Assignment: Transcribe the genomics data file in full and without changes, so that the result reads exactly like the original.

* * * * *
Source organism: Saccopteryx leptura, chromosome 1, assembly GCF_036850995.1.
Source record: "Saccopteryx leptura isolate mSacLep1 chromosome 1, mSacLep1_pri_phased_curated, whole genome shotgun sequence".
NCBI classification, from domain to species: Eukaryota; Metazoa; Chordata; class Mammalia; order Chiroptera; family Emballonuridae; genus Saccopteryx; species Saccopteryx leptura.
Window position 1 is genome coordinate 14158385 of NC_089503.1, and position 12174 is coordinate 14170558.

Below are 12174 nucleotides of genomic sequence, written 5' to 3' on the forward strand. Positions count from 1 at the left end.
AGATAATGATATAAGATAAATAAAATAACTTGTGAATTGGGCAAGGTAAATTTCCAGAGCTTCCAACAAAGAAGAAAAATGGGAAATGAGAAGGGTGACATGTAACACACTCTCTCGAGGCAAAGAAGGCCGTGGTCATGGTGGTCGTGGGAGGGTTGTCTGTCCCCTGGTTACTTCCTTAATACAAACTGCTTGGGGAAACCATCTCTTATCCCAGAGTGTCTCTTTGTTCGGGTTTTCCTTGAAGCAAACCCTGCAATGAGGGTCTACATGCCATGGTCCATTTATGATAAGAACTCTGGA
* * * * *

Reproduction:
Source organism: Saccopteryx leptura, chromosome 1, assembly GCF_036850995.1.
Source record: "Saccopteryx leptura isolate mSacLep1 chromosome 1, mSacLep1_pri_phased_curated, whole genome shotgun sequence".
NCBI classification, from domain to species: Eukaryota; Metazoa; Chordata; class Mammalia; order Chiroptera; family Emballonuridae; genus Saccopteryx; species Saccopteryx leptura.
Window position 1 is genome coordinate 14158385 of NC_089503.1, and position 12174 is coordinate 14170558.

Below are 12174 nucleotides of genomic sequence, written 5' to 3' on the forward strand. Positions count from 1 at the left end.
AGATAATGATATAAGATAAATAAAATAACTTGTGAATTGGGCAAGGTAAATTTCCAGAGCTTCCAACAAAGAAGAAAAATGGGAAATGAGAAGGGTGACATGTAACACACTCTCTCGAGGCAAAGAAGGCCGTGGTCATGGTGGTCGTGGGAGGGTTGTCTGTCCCCTGGTTACTTCCTTAATACAAACTGCTTGGGGAAACCATCTCTTATCCCAGAGTGTCTCTTTGTTCGGGTTTTCCTTGAAGCAAACCCTGCAATGAGGGTCTACATGCCATGGTCCATTTATGATAAGAACTCTGGA